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worsened since the spring when the country seized control of an oil firm from its spanish parent. germany's solar power industry is also continuing to take some heavy hits from what it is calling chinese price dumping for solar cells. a solar power cells maker is the latest company to stop production, according to bankruptcy administrators. >> that means all 1000 employees will lose their jobs. originally, it had been hoped that half of those positions could be saved. the company and its parent are located in the so-called solar valley in eastern german state of saxony. q cells is also insolvent and fighting for its own survival. angela merkel paid a surprise visit to a shipyard that is, on the verge of going out of business. >> she said the company could not be given more money from the government under eu rules appear
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the company's order books are full, but it does not have the cash to carry on. up to 2000 jobs are at stake, and many more of the art suppliers. and india's largest carmaker has reopened a factory outside delhi. the plant was closed after industrial violence last month over pay and working conditions, which saw employees attacking managers and holding them hostage. >> one manager was burned to death, and several injured. there was strict security at the factory today, which will work at reduced capacity for now. >> hundreds of police and private security guards were brought in to ensure that employees could return safely to their workplace. but amid rumors of mass firings after the industrial unrest, crowds of job seekers gathered at the factory gates. >> we heard in the news they have fired 500 workers and there would be vacancies. that is why we have come here --
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to try to get a job. >> there was made him earlier. that is why they want security here. we are a bit scared, but we are not from here, so we are not worried. >> normally, about 1500 vehicles are manufactured here every day. the plant closure cost 14 million euros a day in lost revenue. the indian carmaker is owned by japanese automotive giant suzuki and accounts for around 25% of suzuki's turnover. >> one of israel's top rabbis has been called in talks with german government officials to deflect the impact of a court ruling in the city of cologne that makes circumcising infants and miners of to 18 a criminal offense. >> the decision sparked a heated debate about outlawing circumcision, which is practiced by members of both the jewish and islamic communities. 56% of germans according to one poll support the court's
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decision. last month, german mp's called on the government to protect religious circumcision. >> the rabbi says he wanted to help germany find a solution to its circumcision debate. after talks in berlin, is real's top rabbi said the tradition of circumcising newborn jewish boys is non-negotiable. >> for us, it is a covenant with god, a commandment from heaven. it is a seal on the body that symbolizes entry into the jewish religion. >> he opposes suggestions that traditional jewish circumcises should be replaced by doctors. he says statistics show they make fewer errors than doctors. and the pain does not last long at all. it does not cause any trauma. the newborn calms down after the procedure quite quickly.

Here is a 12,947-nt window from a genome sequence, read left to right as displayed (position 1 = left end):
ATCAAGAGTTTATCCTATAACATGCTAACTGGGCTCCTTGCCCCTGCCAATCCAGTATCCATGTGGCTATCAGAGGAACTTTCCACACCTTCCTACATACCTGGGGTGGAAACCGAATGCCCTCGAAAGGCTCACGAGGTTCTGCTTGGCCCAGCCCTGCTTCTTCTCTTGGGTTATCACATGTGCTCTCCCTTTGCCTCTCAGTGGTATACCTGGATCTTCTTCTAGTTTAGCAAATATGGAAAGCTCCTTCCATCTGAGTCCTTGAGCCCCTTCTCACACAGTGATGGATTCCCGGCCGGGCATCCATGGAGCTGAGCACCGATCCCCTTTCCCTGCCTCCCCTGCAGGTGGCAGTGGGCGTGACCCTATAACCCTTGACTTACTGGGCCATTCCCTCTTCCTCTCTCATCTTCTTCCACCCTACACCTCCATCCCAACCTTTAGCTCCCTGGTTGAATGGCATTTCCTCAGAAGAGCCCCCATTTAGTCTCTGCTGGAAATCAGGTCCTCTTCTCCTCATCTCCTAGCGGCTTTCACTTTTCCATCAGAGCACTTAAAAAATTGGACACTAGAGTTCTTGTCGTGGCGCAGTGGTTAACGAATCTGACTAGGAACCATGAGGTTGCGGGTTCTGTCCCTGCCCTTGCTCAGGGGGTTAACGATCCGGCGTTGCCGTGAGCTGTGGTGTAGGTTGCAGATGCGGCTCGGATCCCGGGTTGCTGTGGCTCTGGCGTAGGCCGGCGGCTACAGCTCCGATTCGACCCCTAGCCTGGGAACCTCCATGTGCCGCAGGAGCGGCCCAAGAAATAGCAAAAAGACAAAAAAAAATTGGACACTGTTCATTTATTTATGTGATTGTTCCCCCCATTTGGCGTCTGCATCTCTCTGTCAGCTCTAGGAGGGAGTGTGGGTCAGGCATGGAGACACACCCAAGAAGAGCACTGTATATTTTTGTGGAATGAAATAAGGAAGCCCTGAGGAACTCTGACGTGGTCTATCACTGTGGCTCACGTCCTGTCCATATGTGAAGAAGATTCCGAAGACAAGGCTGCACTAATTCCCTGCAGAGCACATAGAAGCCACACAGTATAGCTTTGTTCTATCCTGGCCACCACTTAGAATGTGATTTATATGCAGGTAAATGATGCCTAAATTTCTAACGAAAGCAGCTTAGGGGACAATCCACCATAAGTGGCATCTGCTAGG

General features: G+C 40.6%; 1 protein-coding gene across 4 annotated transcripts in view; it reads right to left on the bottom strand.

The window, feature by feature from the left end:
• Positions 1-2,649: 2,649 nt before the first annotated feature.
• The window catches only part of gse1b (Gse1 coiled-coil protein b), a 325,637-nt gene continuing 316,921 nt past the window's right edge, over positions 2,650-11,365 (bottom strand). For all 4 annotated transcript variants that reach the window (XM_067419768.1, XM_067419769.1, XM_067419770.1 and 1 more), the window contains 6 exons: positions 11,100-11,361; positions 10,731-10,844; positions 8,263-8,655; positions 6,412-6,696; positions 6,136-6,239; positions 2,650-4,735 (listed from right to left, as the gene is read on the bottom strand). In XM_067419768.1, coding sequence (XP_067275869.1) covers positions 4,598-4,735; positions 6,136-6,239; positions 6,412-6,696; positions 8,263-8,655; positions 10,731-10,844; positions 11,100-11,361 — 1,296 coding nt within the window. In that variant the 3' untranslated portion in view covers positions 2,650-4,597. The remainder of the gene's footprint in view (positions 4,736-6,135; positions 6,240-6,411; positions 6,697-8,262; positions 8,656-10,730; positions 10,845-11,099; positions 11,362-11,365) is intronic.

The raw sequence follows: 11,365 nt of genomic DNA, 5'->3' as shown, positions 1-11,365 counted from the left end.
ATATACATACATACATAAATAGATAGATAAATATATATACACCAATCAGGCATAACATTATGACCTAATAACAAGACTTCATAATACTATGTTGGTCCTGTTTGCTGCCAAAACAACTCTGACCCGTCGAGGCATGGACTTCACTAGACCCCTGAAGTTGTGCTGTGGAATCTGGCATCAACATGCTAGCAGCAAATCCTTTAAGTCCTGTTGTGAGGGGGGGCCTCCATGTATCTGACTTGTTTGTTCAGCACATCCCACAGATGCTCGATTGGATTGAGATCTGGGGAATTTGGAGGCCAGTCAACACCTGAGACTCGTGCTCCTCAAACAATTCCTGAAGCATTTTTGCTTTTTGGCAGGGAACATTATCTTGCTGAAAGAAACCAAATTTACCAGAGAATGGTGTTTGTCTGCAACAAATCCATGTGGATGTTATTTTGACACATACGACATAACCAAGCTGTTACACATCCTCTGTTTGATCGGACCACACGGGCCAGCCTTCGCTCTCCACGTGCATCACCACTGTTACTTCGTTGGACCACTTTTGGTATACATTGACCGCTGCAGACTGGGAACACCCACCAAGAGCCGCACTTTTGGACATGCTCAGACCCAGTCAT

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>> as a possible compromise, they say the leaders in germany could undergo further medical training. the issue is set to go before the council later this week. >> coming up, fracking for oil in the united states may be creating jobs, but it is also creating ground water problems. >> more on that, but first, here are other stories making news. the ethiopian prime minister has died at the age of 57. a hearst got to be carrying his body arrived at brussels airport. a government spokesman says an acting prime minister has been appointed. he took power in 1991, transforming ethiopia into a staunch u.s. ally. >> sweden said it would not extradite julian assange if he were to face the death penalty.
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he is wanted for questioning about allegations of sexual misconduct. he is currently in the ecuadorean embassy in london where he has taken refuge. >> firefighters are battling numerous blazes across italy. italy has suffered dozens of wildfires in recent days. rain is not expected until thursday at the earliest. >> it is being called a jobs miracle by some and an environmental disaster by others. >> in the u.s. state of north dakota, energy companies are looking for thousands of workers to " oil deposits under the ground using fracking, which is a process that pollutes water supplies and can cause long- lasting ecological damage -- workers to cull oil deposits. that at the center of the boom, the attraction of a steady, well paying job is triumphing all other arguments. >> oil has become a new symbol